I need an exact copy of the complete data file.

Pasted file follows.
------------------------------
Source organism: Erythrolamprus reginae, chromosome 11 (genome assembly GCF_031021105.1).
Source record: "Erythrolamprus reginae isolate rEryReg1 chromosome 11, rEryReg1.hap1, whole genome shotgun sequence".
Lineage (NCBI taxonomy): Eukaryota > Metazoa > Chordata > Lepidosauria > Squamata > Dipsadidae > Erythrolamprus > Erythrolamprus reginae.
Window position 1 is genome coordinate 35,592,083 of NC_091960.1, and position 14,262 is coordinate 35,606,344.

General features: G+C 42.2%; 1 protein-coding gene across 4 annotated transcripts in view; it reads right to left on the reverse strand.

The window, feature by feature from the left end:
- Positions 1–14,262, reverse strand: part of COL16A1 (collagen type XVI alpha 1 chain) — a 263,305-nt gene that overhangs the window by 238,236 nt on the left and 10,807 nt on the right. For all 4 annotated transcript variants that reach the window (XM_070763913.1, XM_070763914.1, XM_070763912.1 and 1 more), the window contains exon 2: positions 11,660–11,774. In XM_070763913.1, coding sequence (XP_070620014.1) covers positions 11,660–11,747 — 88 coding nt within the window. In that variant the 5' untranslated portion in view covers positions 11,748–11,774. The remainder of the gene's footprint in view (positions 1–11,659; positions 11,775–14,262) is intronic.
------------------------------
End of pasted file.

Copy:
Source organism: Erythrolamprus reginae, chromosome 11 (genome assembly GCF_031021105.1).
Source record: "Erythrolamprus reginae isolate rEryReg1 chromosome 11, rEryReg1.hap1, whole genome shotgun sequence".
Lineage (NCBI taxonomy): Eukaryota > Metazoa > Chordata > Lepidosauria > Squamata > Dipsadidae > Erythrolamprus > Erythrolamprus reginae.
Window position 1 is genome coordinate 35,592,083 of NC_091960.1, and position 14,262 is coordinate 35,606,344.

General features: G+C 42.2%; 1 protein-coding gene across 4 annotated transcripts in view; it reads right to left on the reverse strand.

The window, feature by feature from the left end:
- Positions 1–14,262, reverse strand: part of COL16A1 (collagen type XVI alpha 1 chain) — a 263,305-nt gene that overhangs the window by 238,236 nt on the left and 10,807 nt on the right. For all 4 annotated transcript variants that reach the window (XM_070763913.1, XM_070763914.1, XM_070763912.1 and 1 more), the window contains exon 2: positions 11,660–11,774. In XM_070763913.1, coding sequence (XP_070620014.1) covers positions 11,660–11,747 — 88 coding nt within the window. In that variant the 5' untranslated portion in view covers positions 11,748–11,774. The remainder of the gene's footprint in view (positions 1–11,659; positions 11,775–14,262) is intronic.